Pre-October-2003 Deflexion & Reflexion from the All About Pine Page

[green pine icon]   Currently    Pine for Mac OS X has been one of the Top Ten  downloads at The GNU Mac OS X Public Archive for over a year.  If you are interested in Mac-Pine, see the Pine for Mac OS X section below.

 

[green pine icon]   2003 September 25   Heinz Tschabitscher, of email.about.com, reviewed Pine 4.58 - pinus secura and gave it a [4 out of 5 stars] rating.

 

[green pine icon]   2003 September 19 and September 3   Added sections named Snagging Viruses and Using SpamAssassin to the Procmail Quick Start: An Introduction to Mail Filtering With a Focus on Procmail.

 

[green pine icon]   2003 September 15   Added four [New!] speed tips to the Speeding Up Pine section of Power Pine so there are now a total of 34 speed tips! The new tips are #4, #16, #24, and #25.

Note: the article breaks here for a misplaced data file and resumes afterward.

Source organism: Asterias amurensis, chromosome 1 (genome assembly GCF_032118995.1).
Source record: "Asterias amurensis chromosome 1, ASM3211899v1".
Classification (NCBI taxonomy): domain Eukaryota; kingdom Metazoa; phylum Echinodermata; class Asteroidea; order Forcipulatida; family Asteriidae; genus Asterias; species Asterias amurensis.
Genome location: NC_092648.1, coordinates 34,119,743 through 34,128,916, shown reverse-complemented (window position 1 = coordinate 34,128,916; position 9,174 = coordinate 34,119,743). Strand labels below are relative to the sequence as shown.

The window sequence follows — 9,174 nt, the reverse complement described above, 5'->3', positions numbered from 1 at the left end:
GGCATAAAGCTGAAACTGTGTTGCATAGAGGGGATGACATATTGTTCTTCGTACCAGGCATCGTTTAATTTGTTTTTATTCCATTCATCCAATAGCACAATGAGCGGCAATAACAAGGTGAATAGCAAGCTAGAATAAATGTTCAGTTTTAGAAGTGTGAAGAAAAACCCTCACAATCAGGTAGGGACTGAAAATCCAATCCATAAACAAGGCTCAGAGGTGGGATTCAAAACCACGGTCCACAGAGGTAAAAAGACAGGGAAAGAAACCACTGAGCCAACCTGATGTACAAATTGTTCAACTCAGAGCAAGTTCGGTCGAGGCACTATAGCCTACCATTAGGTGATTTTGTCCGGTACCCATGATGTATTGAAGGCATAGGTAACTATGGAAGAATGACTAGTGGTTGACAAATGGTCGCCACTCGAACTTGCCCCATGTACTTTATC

[green pine icon]   2003 September 10   Pine 4.58 released. This version fixes two exploitable overflows that are in version 4.56 and earlier. To see what else is new and to download it, go to washington.edu/pine/changes/4.56-to-4.58.html.

 

[green pine icon]   2003 August 27  According to the Pine First-Use Statistics, almost 27 million unique email addresses have agreed to be counted the first time they used Pine. This number was
  • 26 million on 2003 March 31
  • 24 million on 2002 March 27
  • 23 million on 2001 November 28
  • 22 million on 2001 July 24.